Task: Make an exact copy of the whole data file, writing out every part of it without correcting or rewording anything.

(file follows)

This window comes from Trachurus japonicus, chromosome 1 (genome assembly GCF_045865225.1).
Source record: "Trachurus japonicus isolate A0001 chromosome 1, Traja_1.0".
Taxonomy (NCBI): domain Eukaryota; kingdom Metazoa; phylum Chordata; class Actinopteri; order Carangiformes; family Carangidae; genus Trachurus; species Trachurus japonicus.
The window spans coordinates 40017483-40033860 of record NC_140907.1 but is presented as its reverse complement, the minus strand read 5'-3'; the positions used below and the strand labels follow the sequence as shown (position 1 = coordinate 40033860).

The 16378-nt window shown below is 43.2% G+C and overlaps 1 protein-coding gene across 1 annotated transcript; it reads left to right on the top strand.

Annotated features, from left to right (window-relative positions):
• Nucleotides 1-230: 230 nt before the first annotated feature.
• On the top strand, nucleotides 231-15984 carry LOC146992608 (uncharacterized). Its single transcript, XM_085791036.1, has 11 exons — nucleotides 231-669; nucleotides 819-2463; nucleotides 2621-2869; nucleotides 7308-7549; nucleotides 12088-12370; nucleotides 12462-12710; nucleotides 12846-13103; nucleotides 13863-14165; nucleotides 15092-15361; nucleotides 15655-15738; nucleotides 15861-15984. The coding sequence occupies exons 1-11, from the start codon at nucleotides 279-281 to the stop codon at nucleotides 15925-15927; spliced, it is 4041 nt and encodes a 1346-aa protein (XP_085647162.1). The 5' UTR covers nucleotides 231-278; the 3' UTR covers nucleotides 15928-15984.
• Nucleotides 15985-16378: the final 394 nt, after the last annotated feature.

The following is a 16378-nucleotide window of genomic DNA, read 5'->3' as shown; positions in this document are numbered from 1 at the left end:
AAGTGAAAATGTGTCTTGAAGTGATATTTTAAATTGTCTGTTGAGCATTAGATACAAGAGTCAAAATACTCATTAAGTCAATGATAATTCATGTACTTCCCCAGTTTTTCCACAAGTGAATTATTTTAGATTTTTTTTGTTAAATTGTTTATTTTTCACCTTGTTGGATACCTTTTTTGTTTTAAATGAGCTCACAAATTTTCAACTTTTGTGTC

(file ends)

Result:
This window comes from Trachurus japonicus, chromosome 1 (genome assembly GCF_045865225.1).
Source record: "Trachurus japonicus isolate A0001 chromosome 1, Traja_1.0".
Taxonomy (NCBI): domain Eukaryota; kingdom Metazoa; phylum Chordata; class Actinopteri; order Carangiformes; family Carangidae; genus Trachurus; species Trachurus japonicus.
The window spans coordinates 40017483-40033860 of record NC_140907.1 but is presented as its reverse complement, the minus strand read 5'-3'; the positions used below and the strand labels follow the sequence as shown (position 1 = coordinate 40033860).

The 16378-nt window shown below is 43.2% G+C and overlaps 1 protein-coding gene across 1 annotated transcript; it reads left to right on the top strand.

Annotated features, from left to right (window-relative positions):
• Nucleotides 1-230: 230 nt before the first annotated feature.
• On the top strand, nucleotides 231-15984 carry LOC146992608 (uncharacterized). Its single transcript, XM_085791036.1, has 11 exons — nucleotides 231-669; nucleotides 819-2463; nucleotides 2621-2869; nucleotides 7308-7549; nucleotides 12088-12370; nucleotides 12462-12710; nucleotides 12846-13103; nucleotides 13863-14165; nucleotides 15092-15361; nucleotides 15655-15738; nucleotides 15861-15984. The coding sequence occupies exons 1-11, from the start codon at nucleotides 279-281 to the stop codon at nucleotides 15925-15927; spliced, it is 4041 nt and encodes a 1346-aa protein (XP_085647162.1). The 5' UTR covers nucleotides 231-278; the 3' UTR covers nucleotides 15928-15984.
• Nucleotides 15985-16378: the final 394 nt, after the last annotated feature.

The following is a 16378-nucleotide window of genomic DNA, read 5'->3' as shown; positions in this document are numbered from 1 at the left end:
AAGTGAAAATGTGTCTTGAAGTGATATTTTAAATTGTCTGTTGAGCATTAGATACAAGAGTCAAAATACTCATTAAGTCAATGATAATTCATGTACTTCCCCAGTTTTTCCACAAGTGAATTATTTTAGATTTTTTTTGTTAAATTGTTTATTTTTCACCTTGTTGGATACCTTTTTTGTTTTAAATGAGCTCACAAATTTTCAACTTTTGTGTC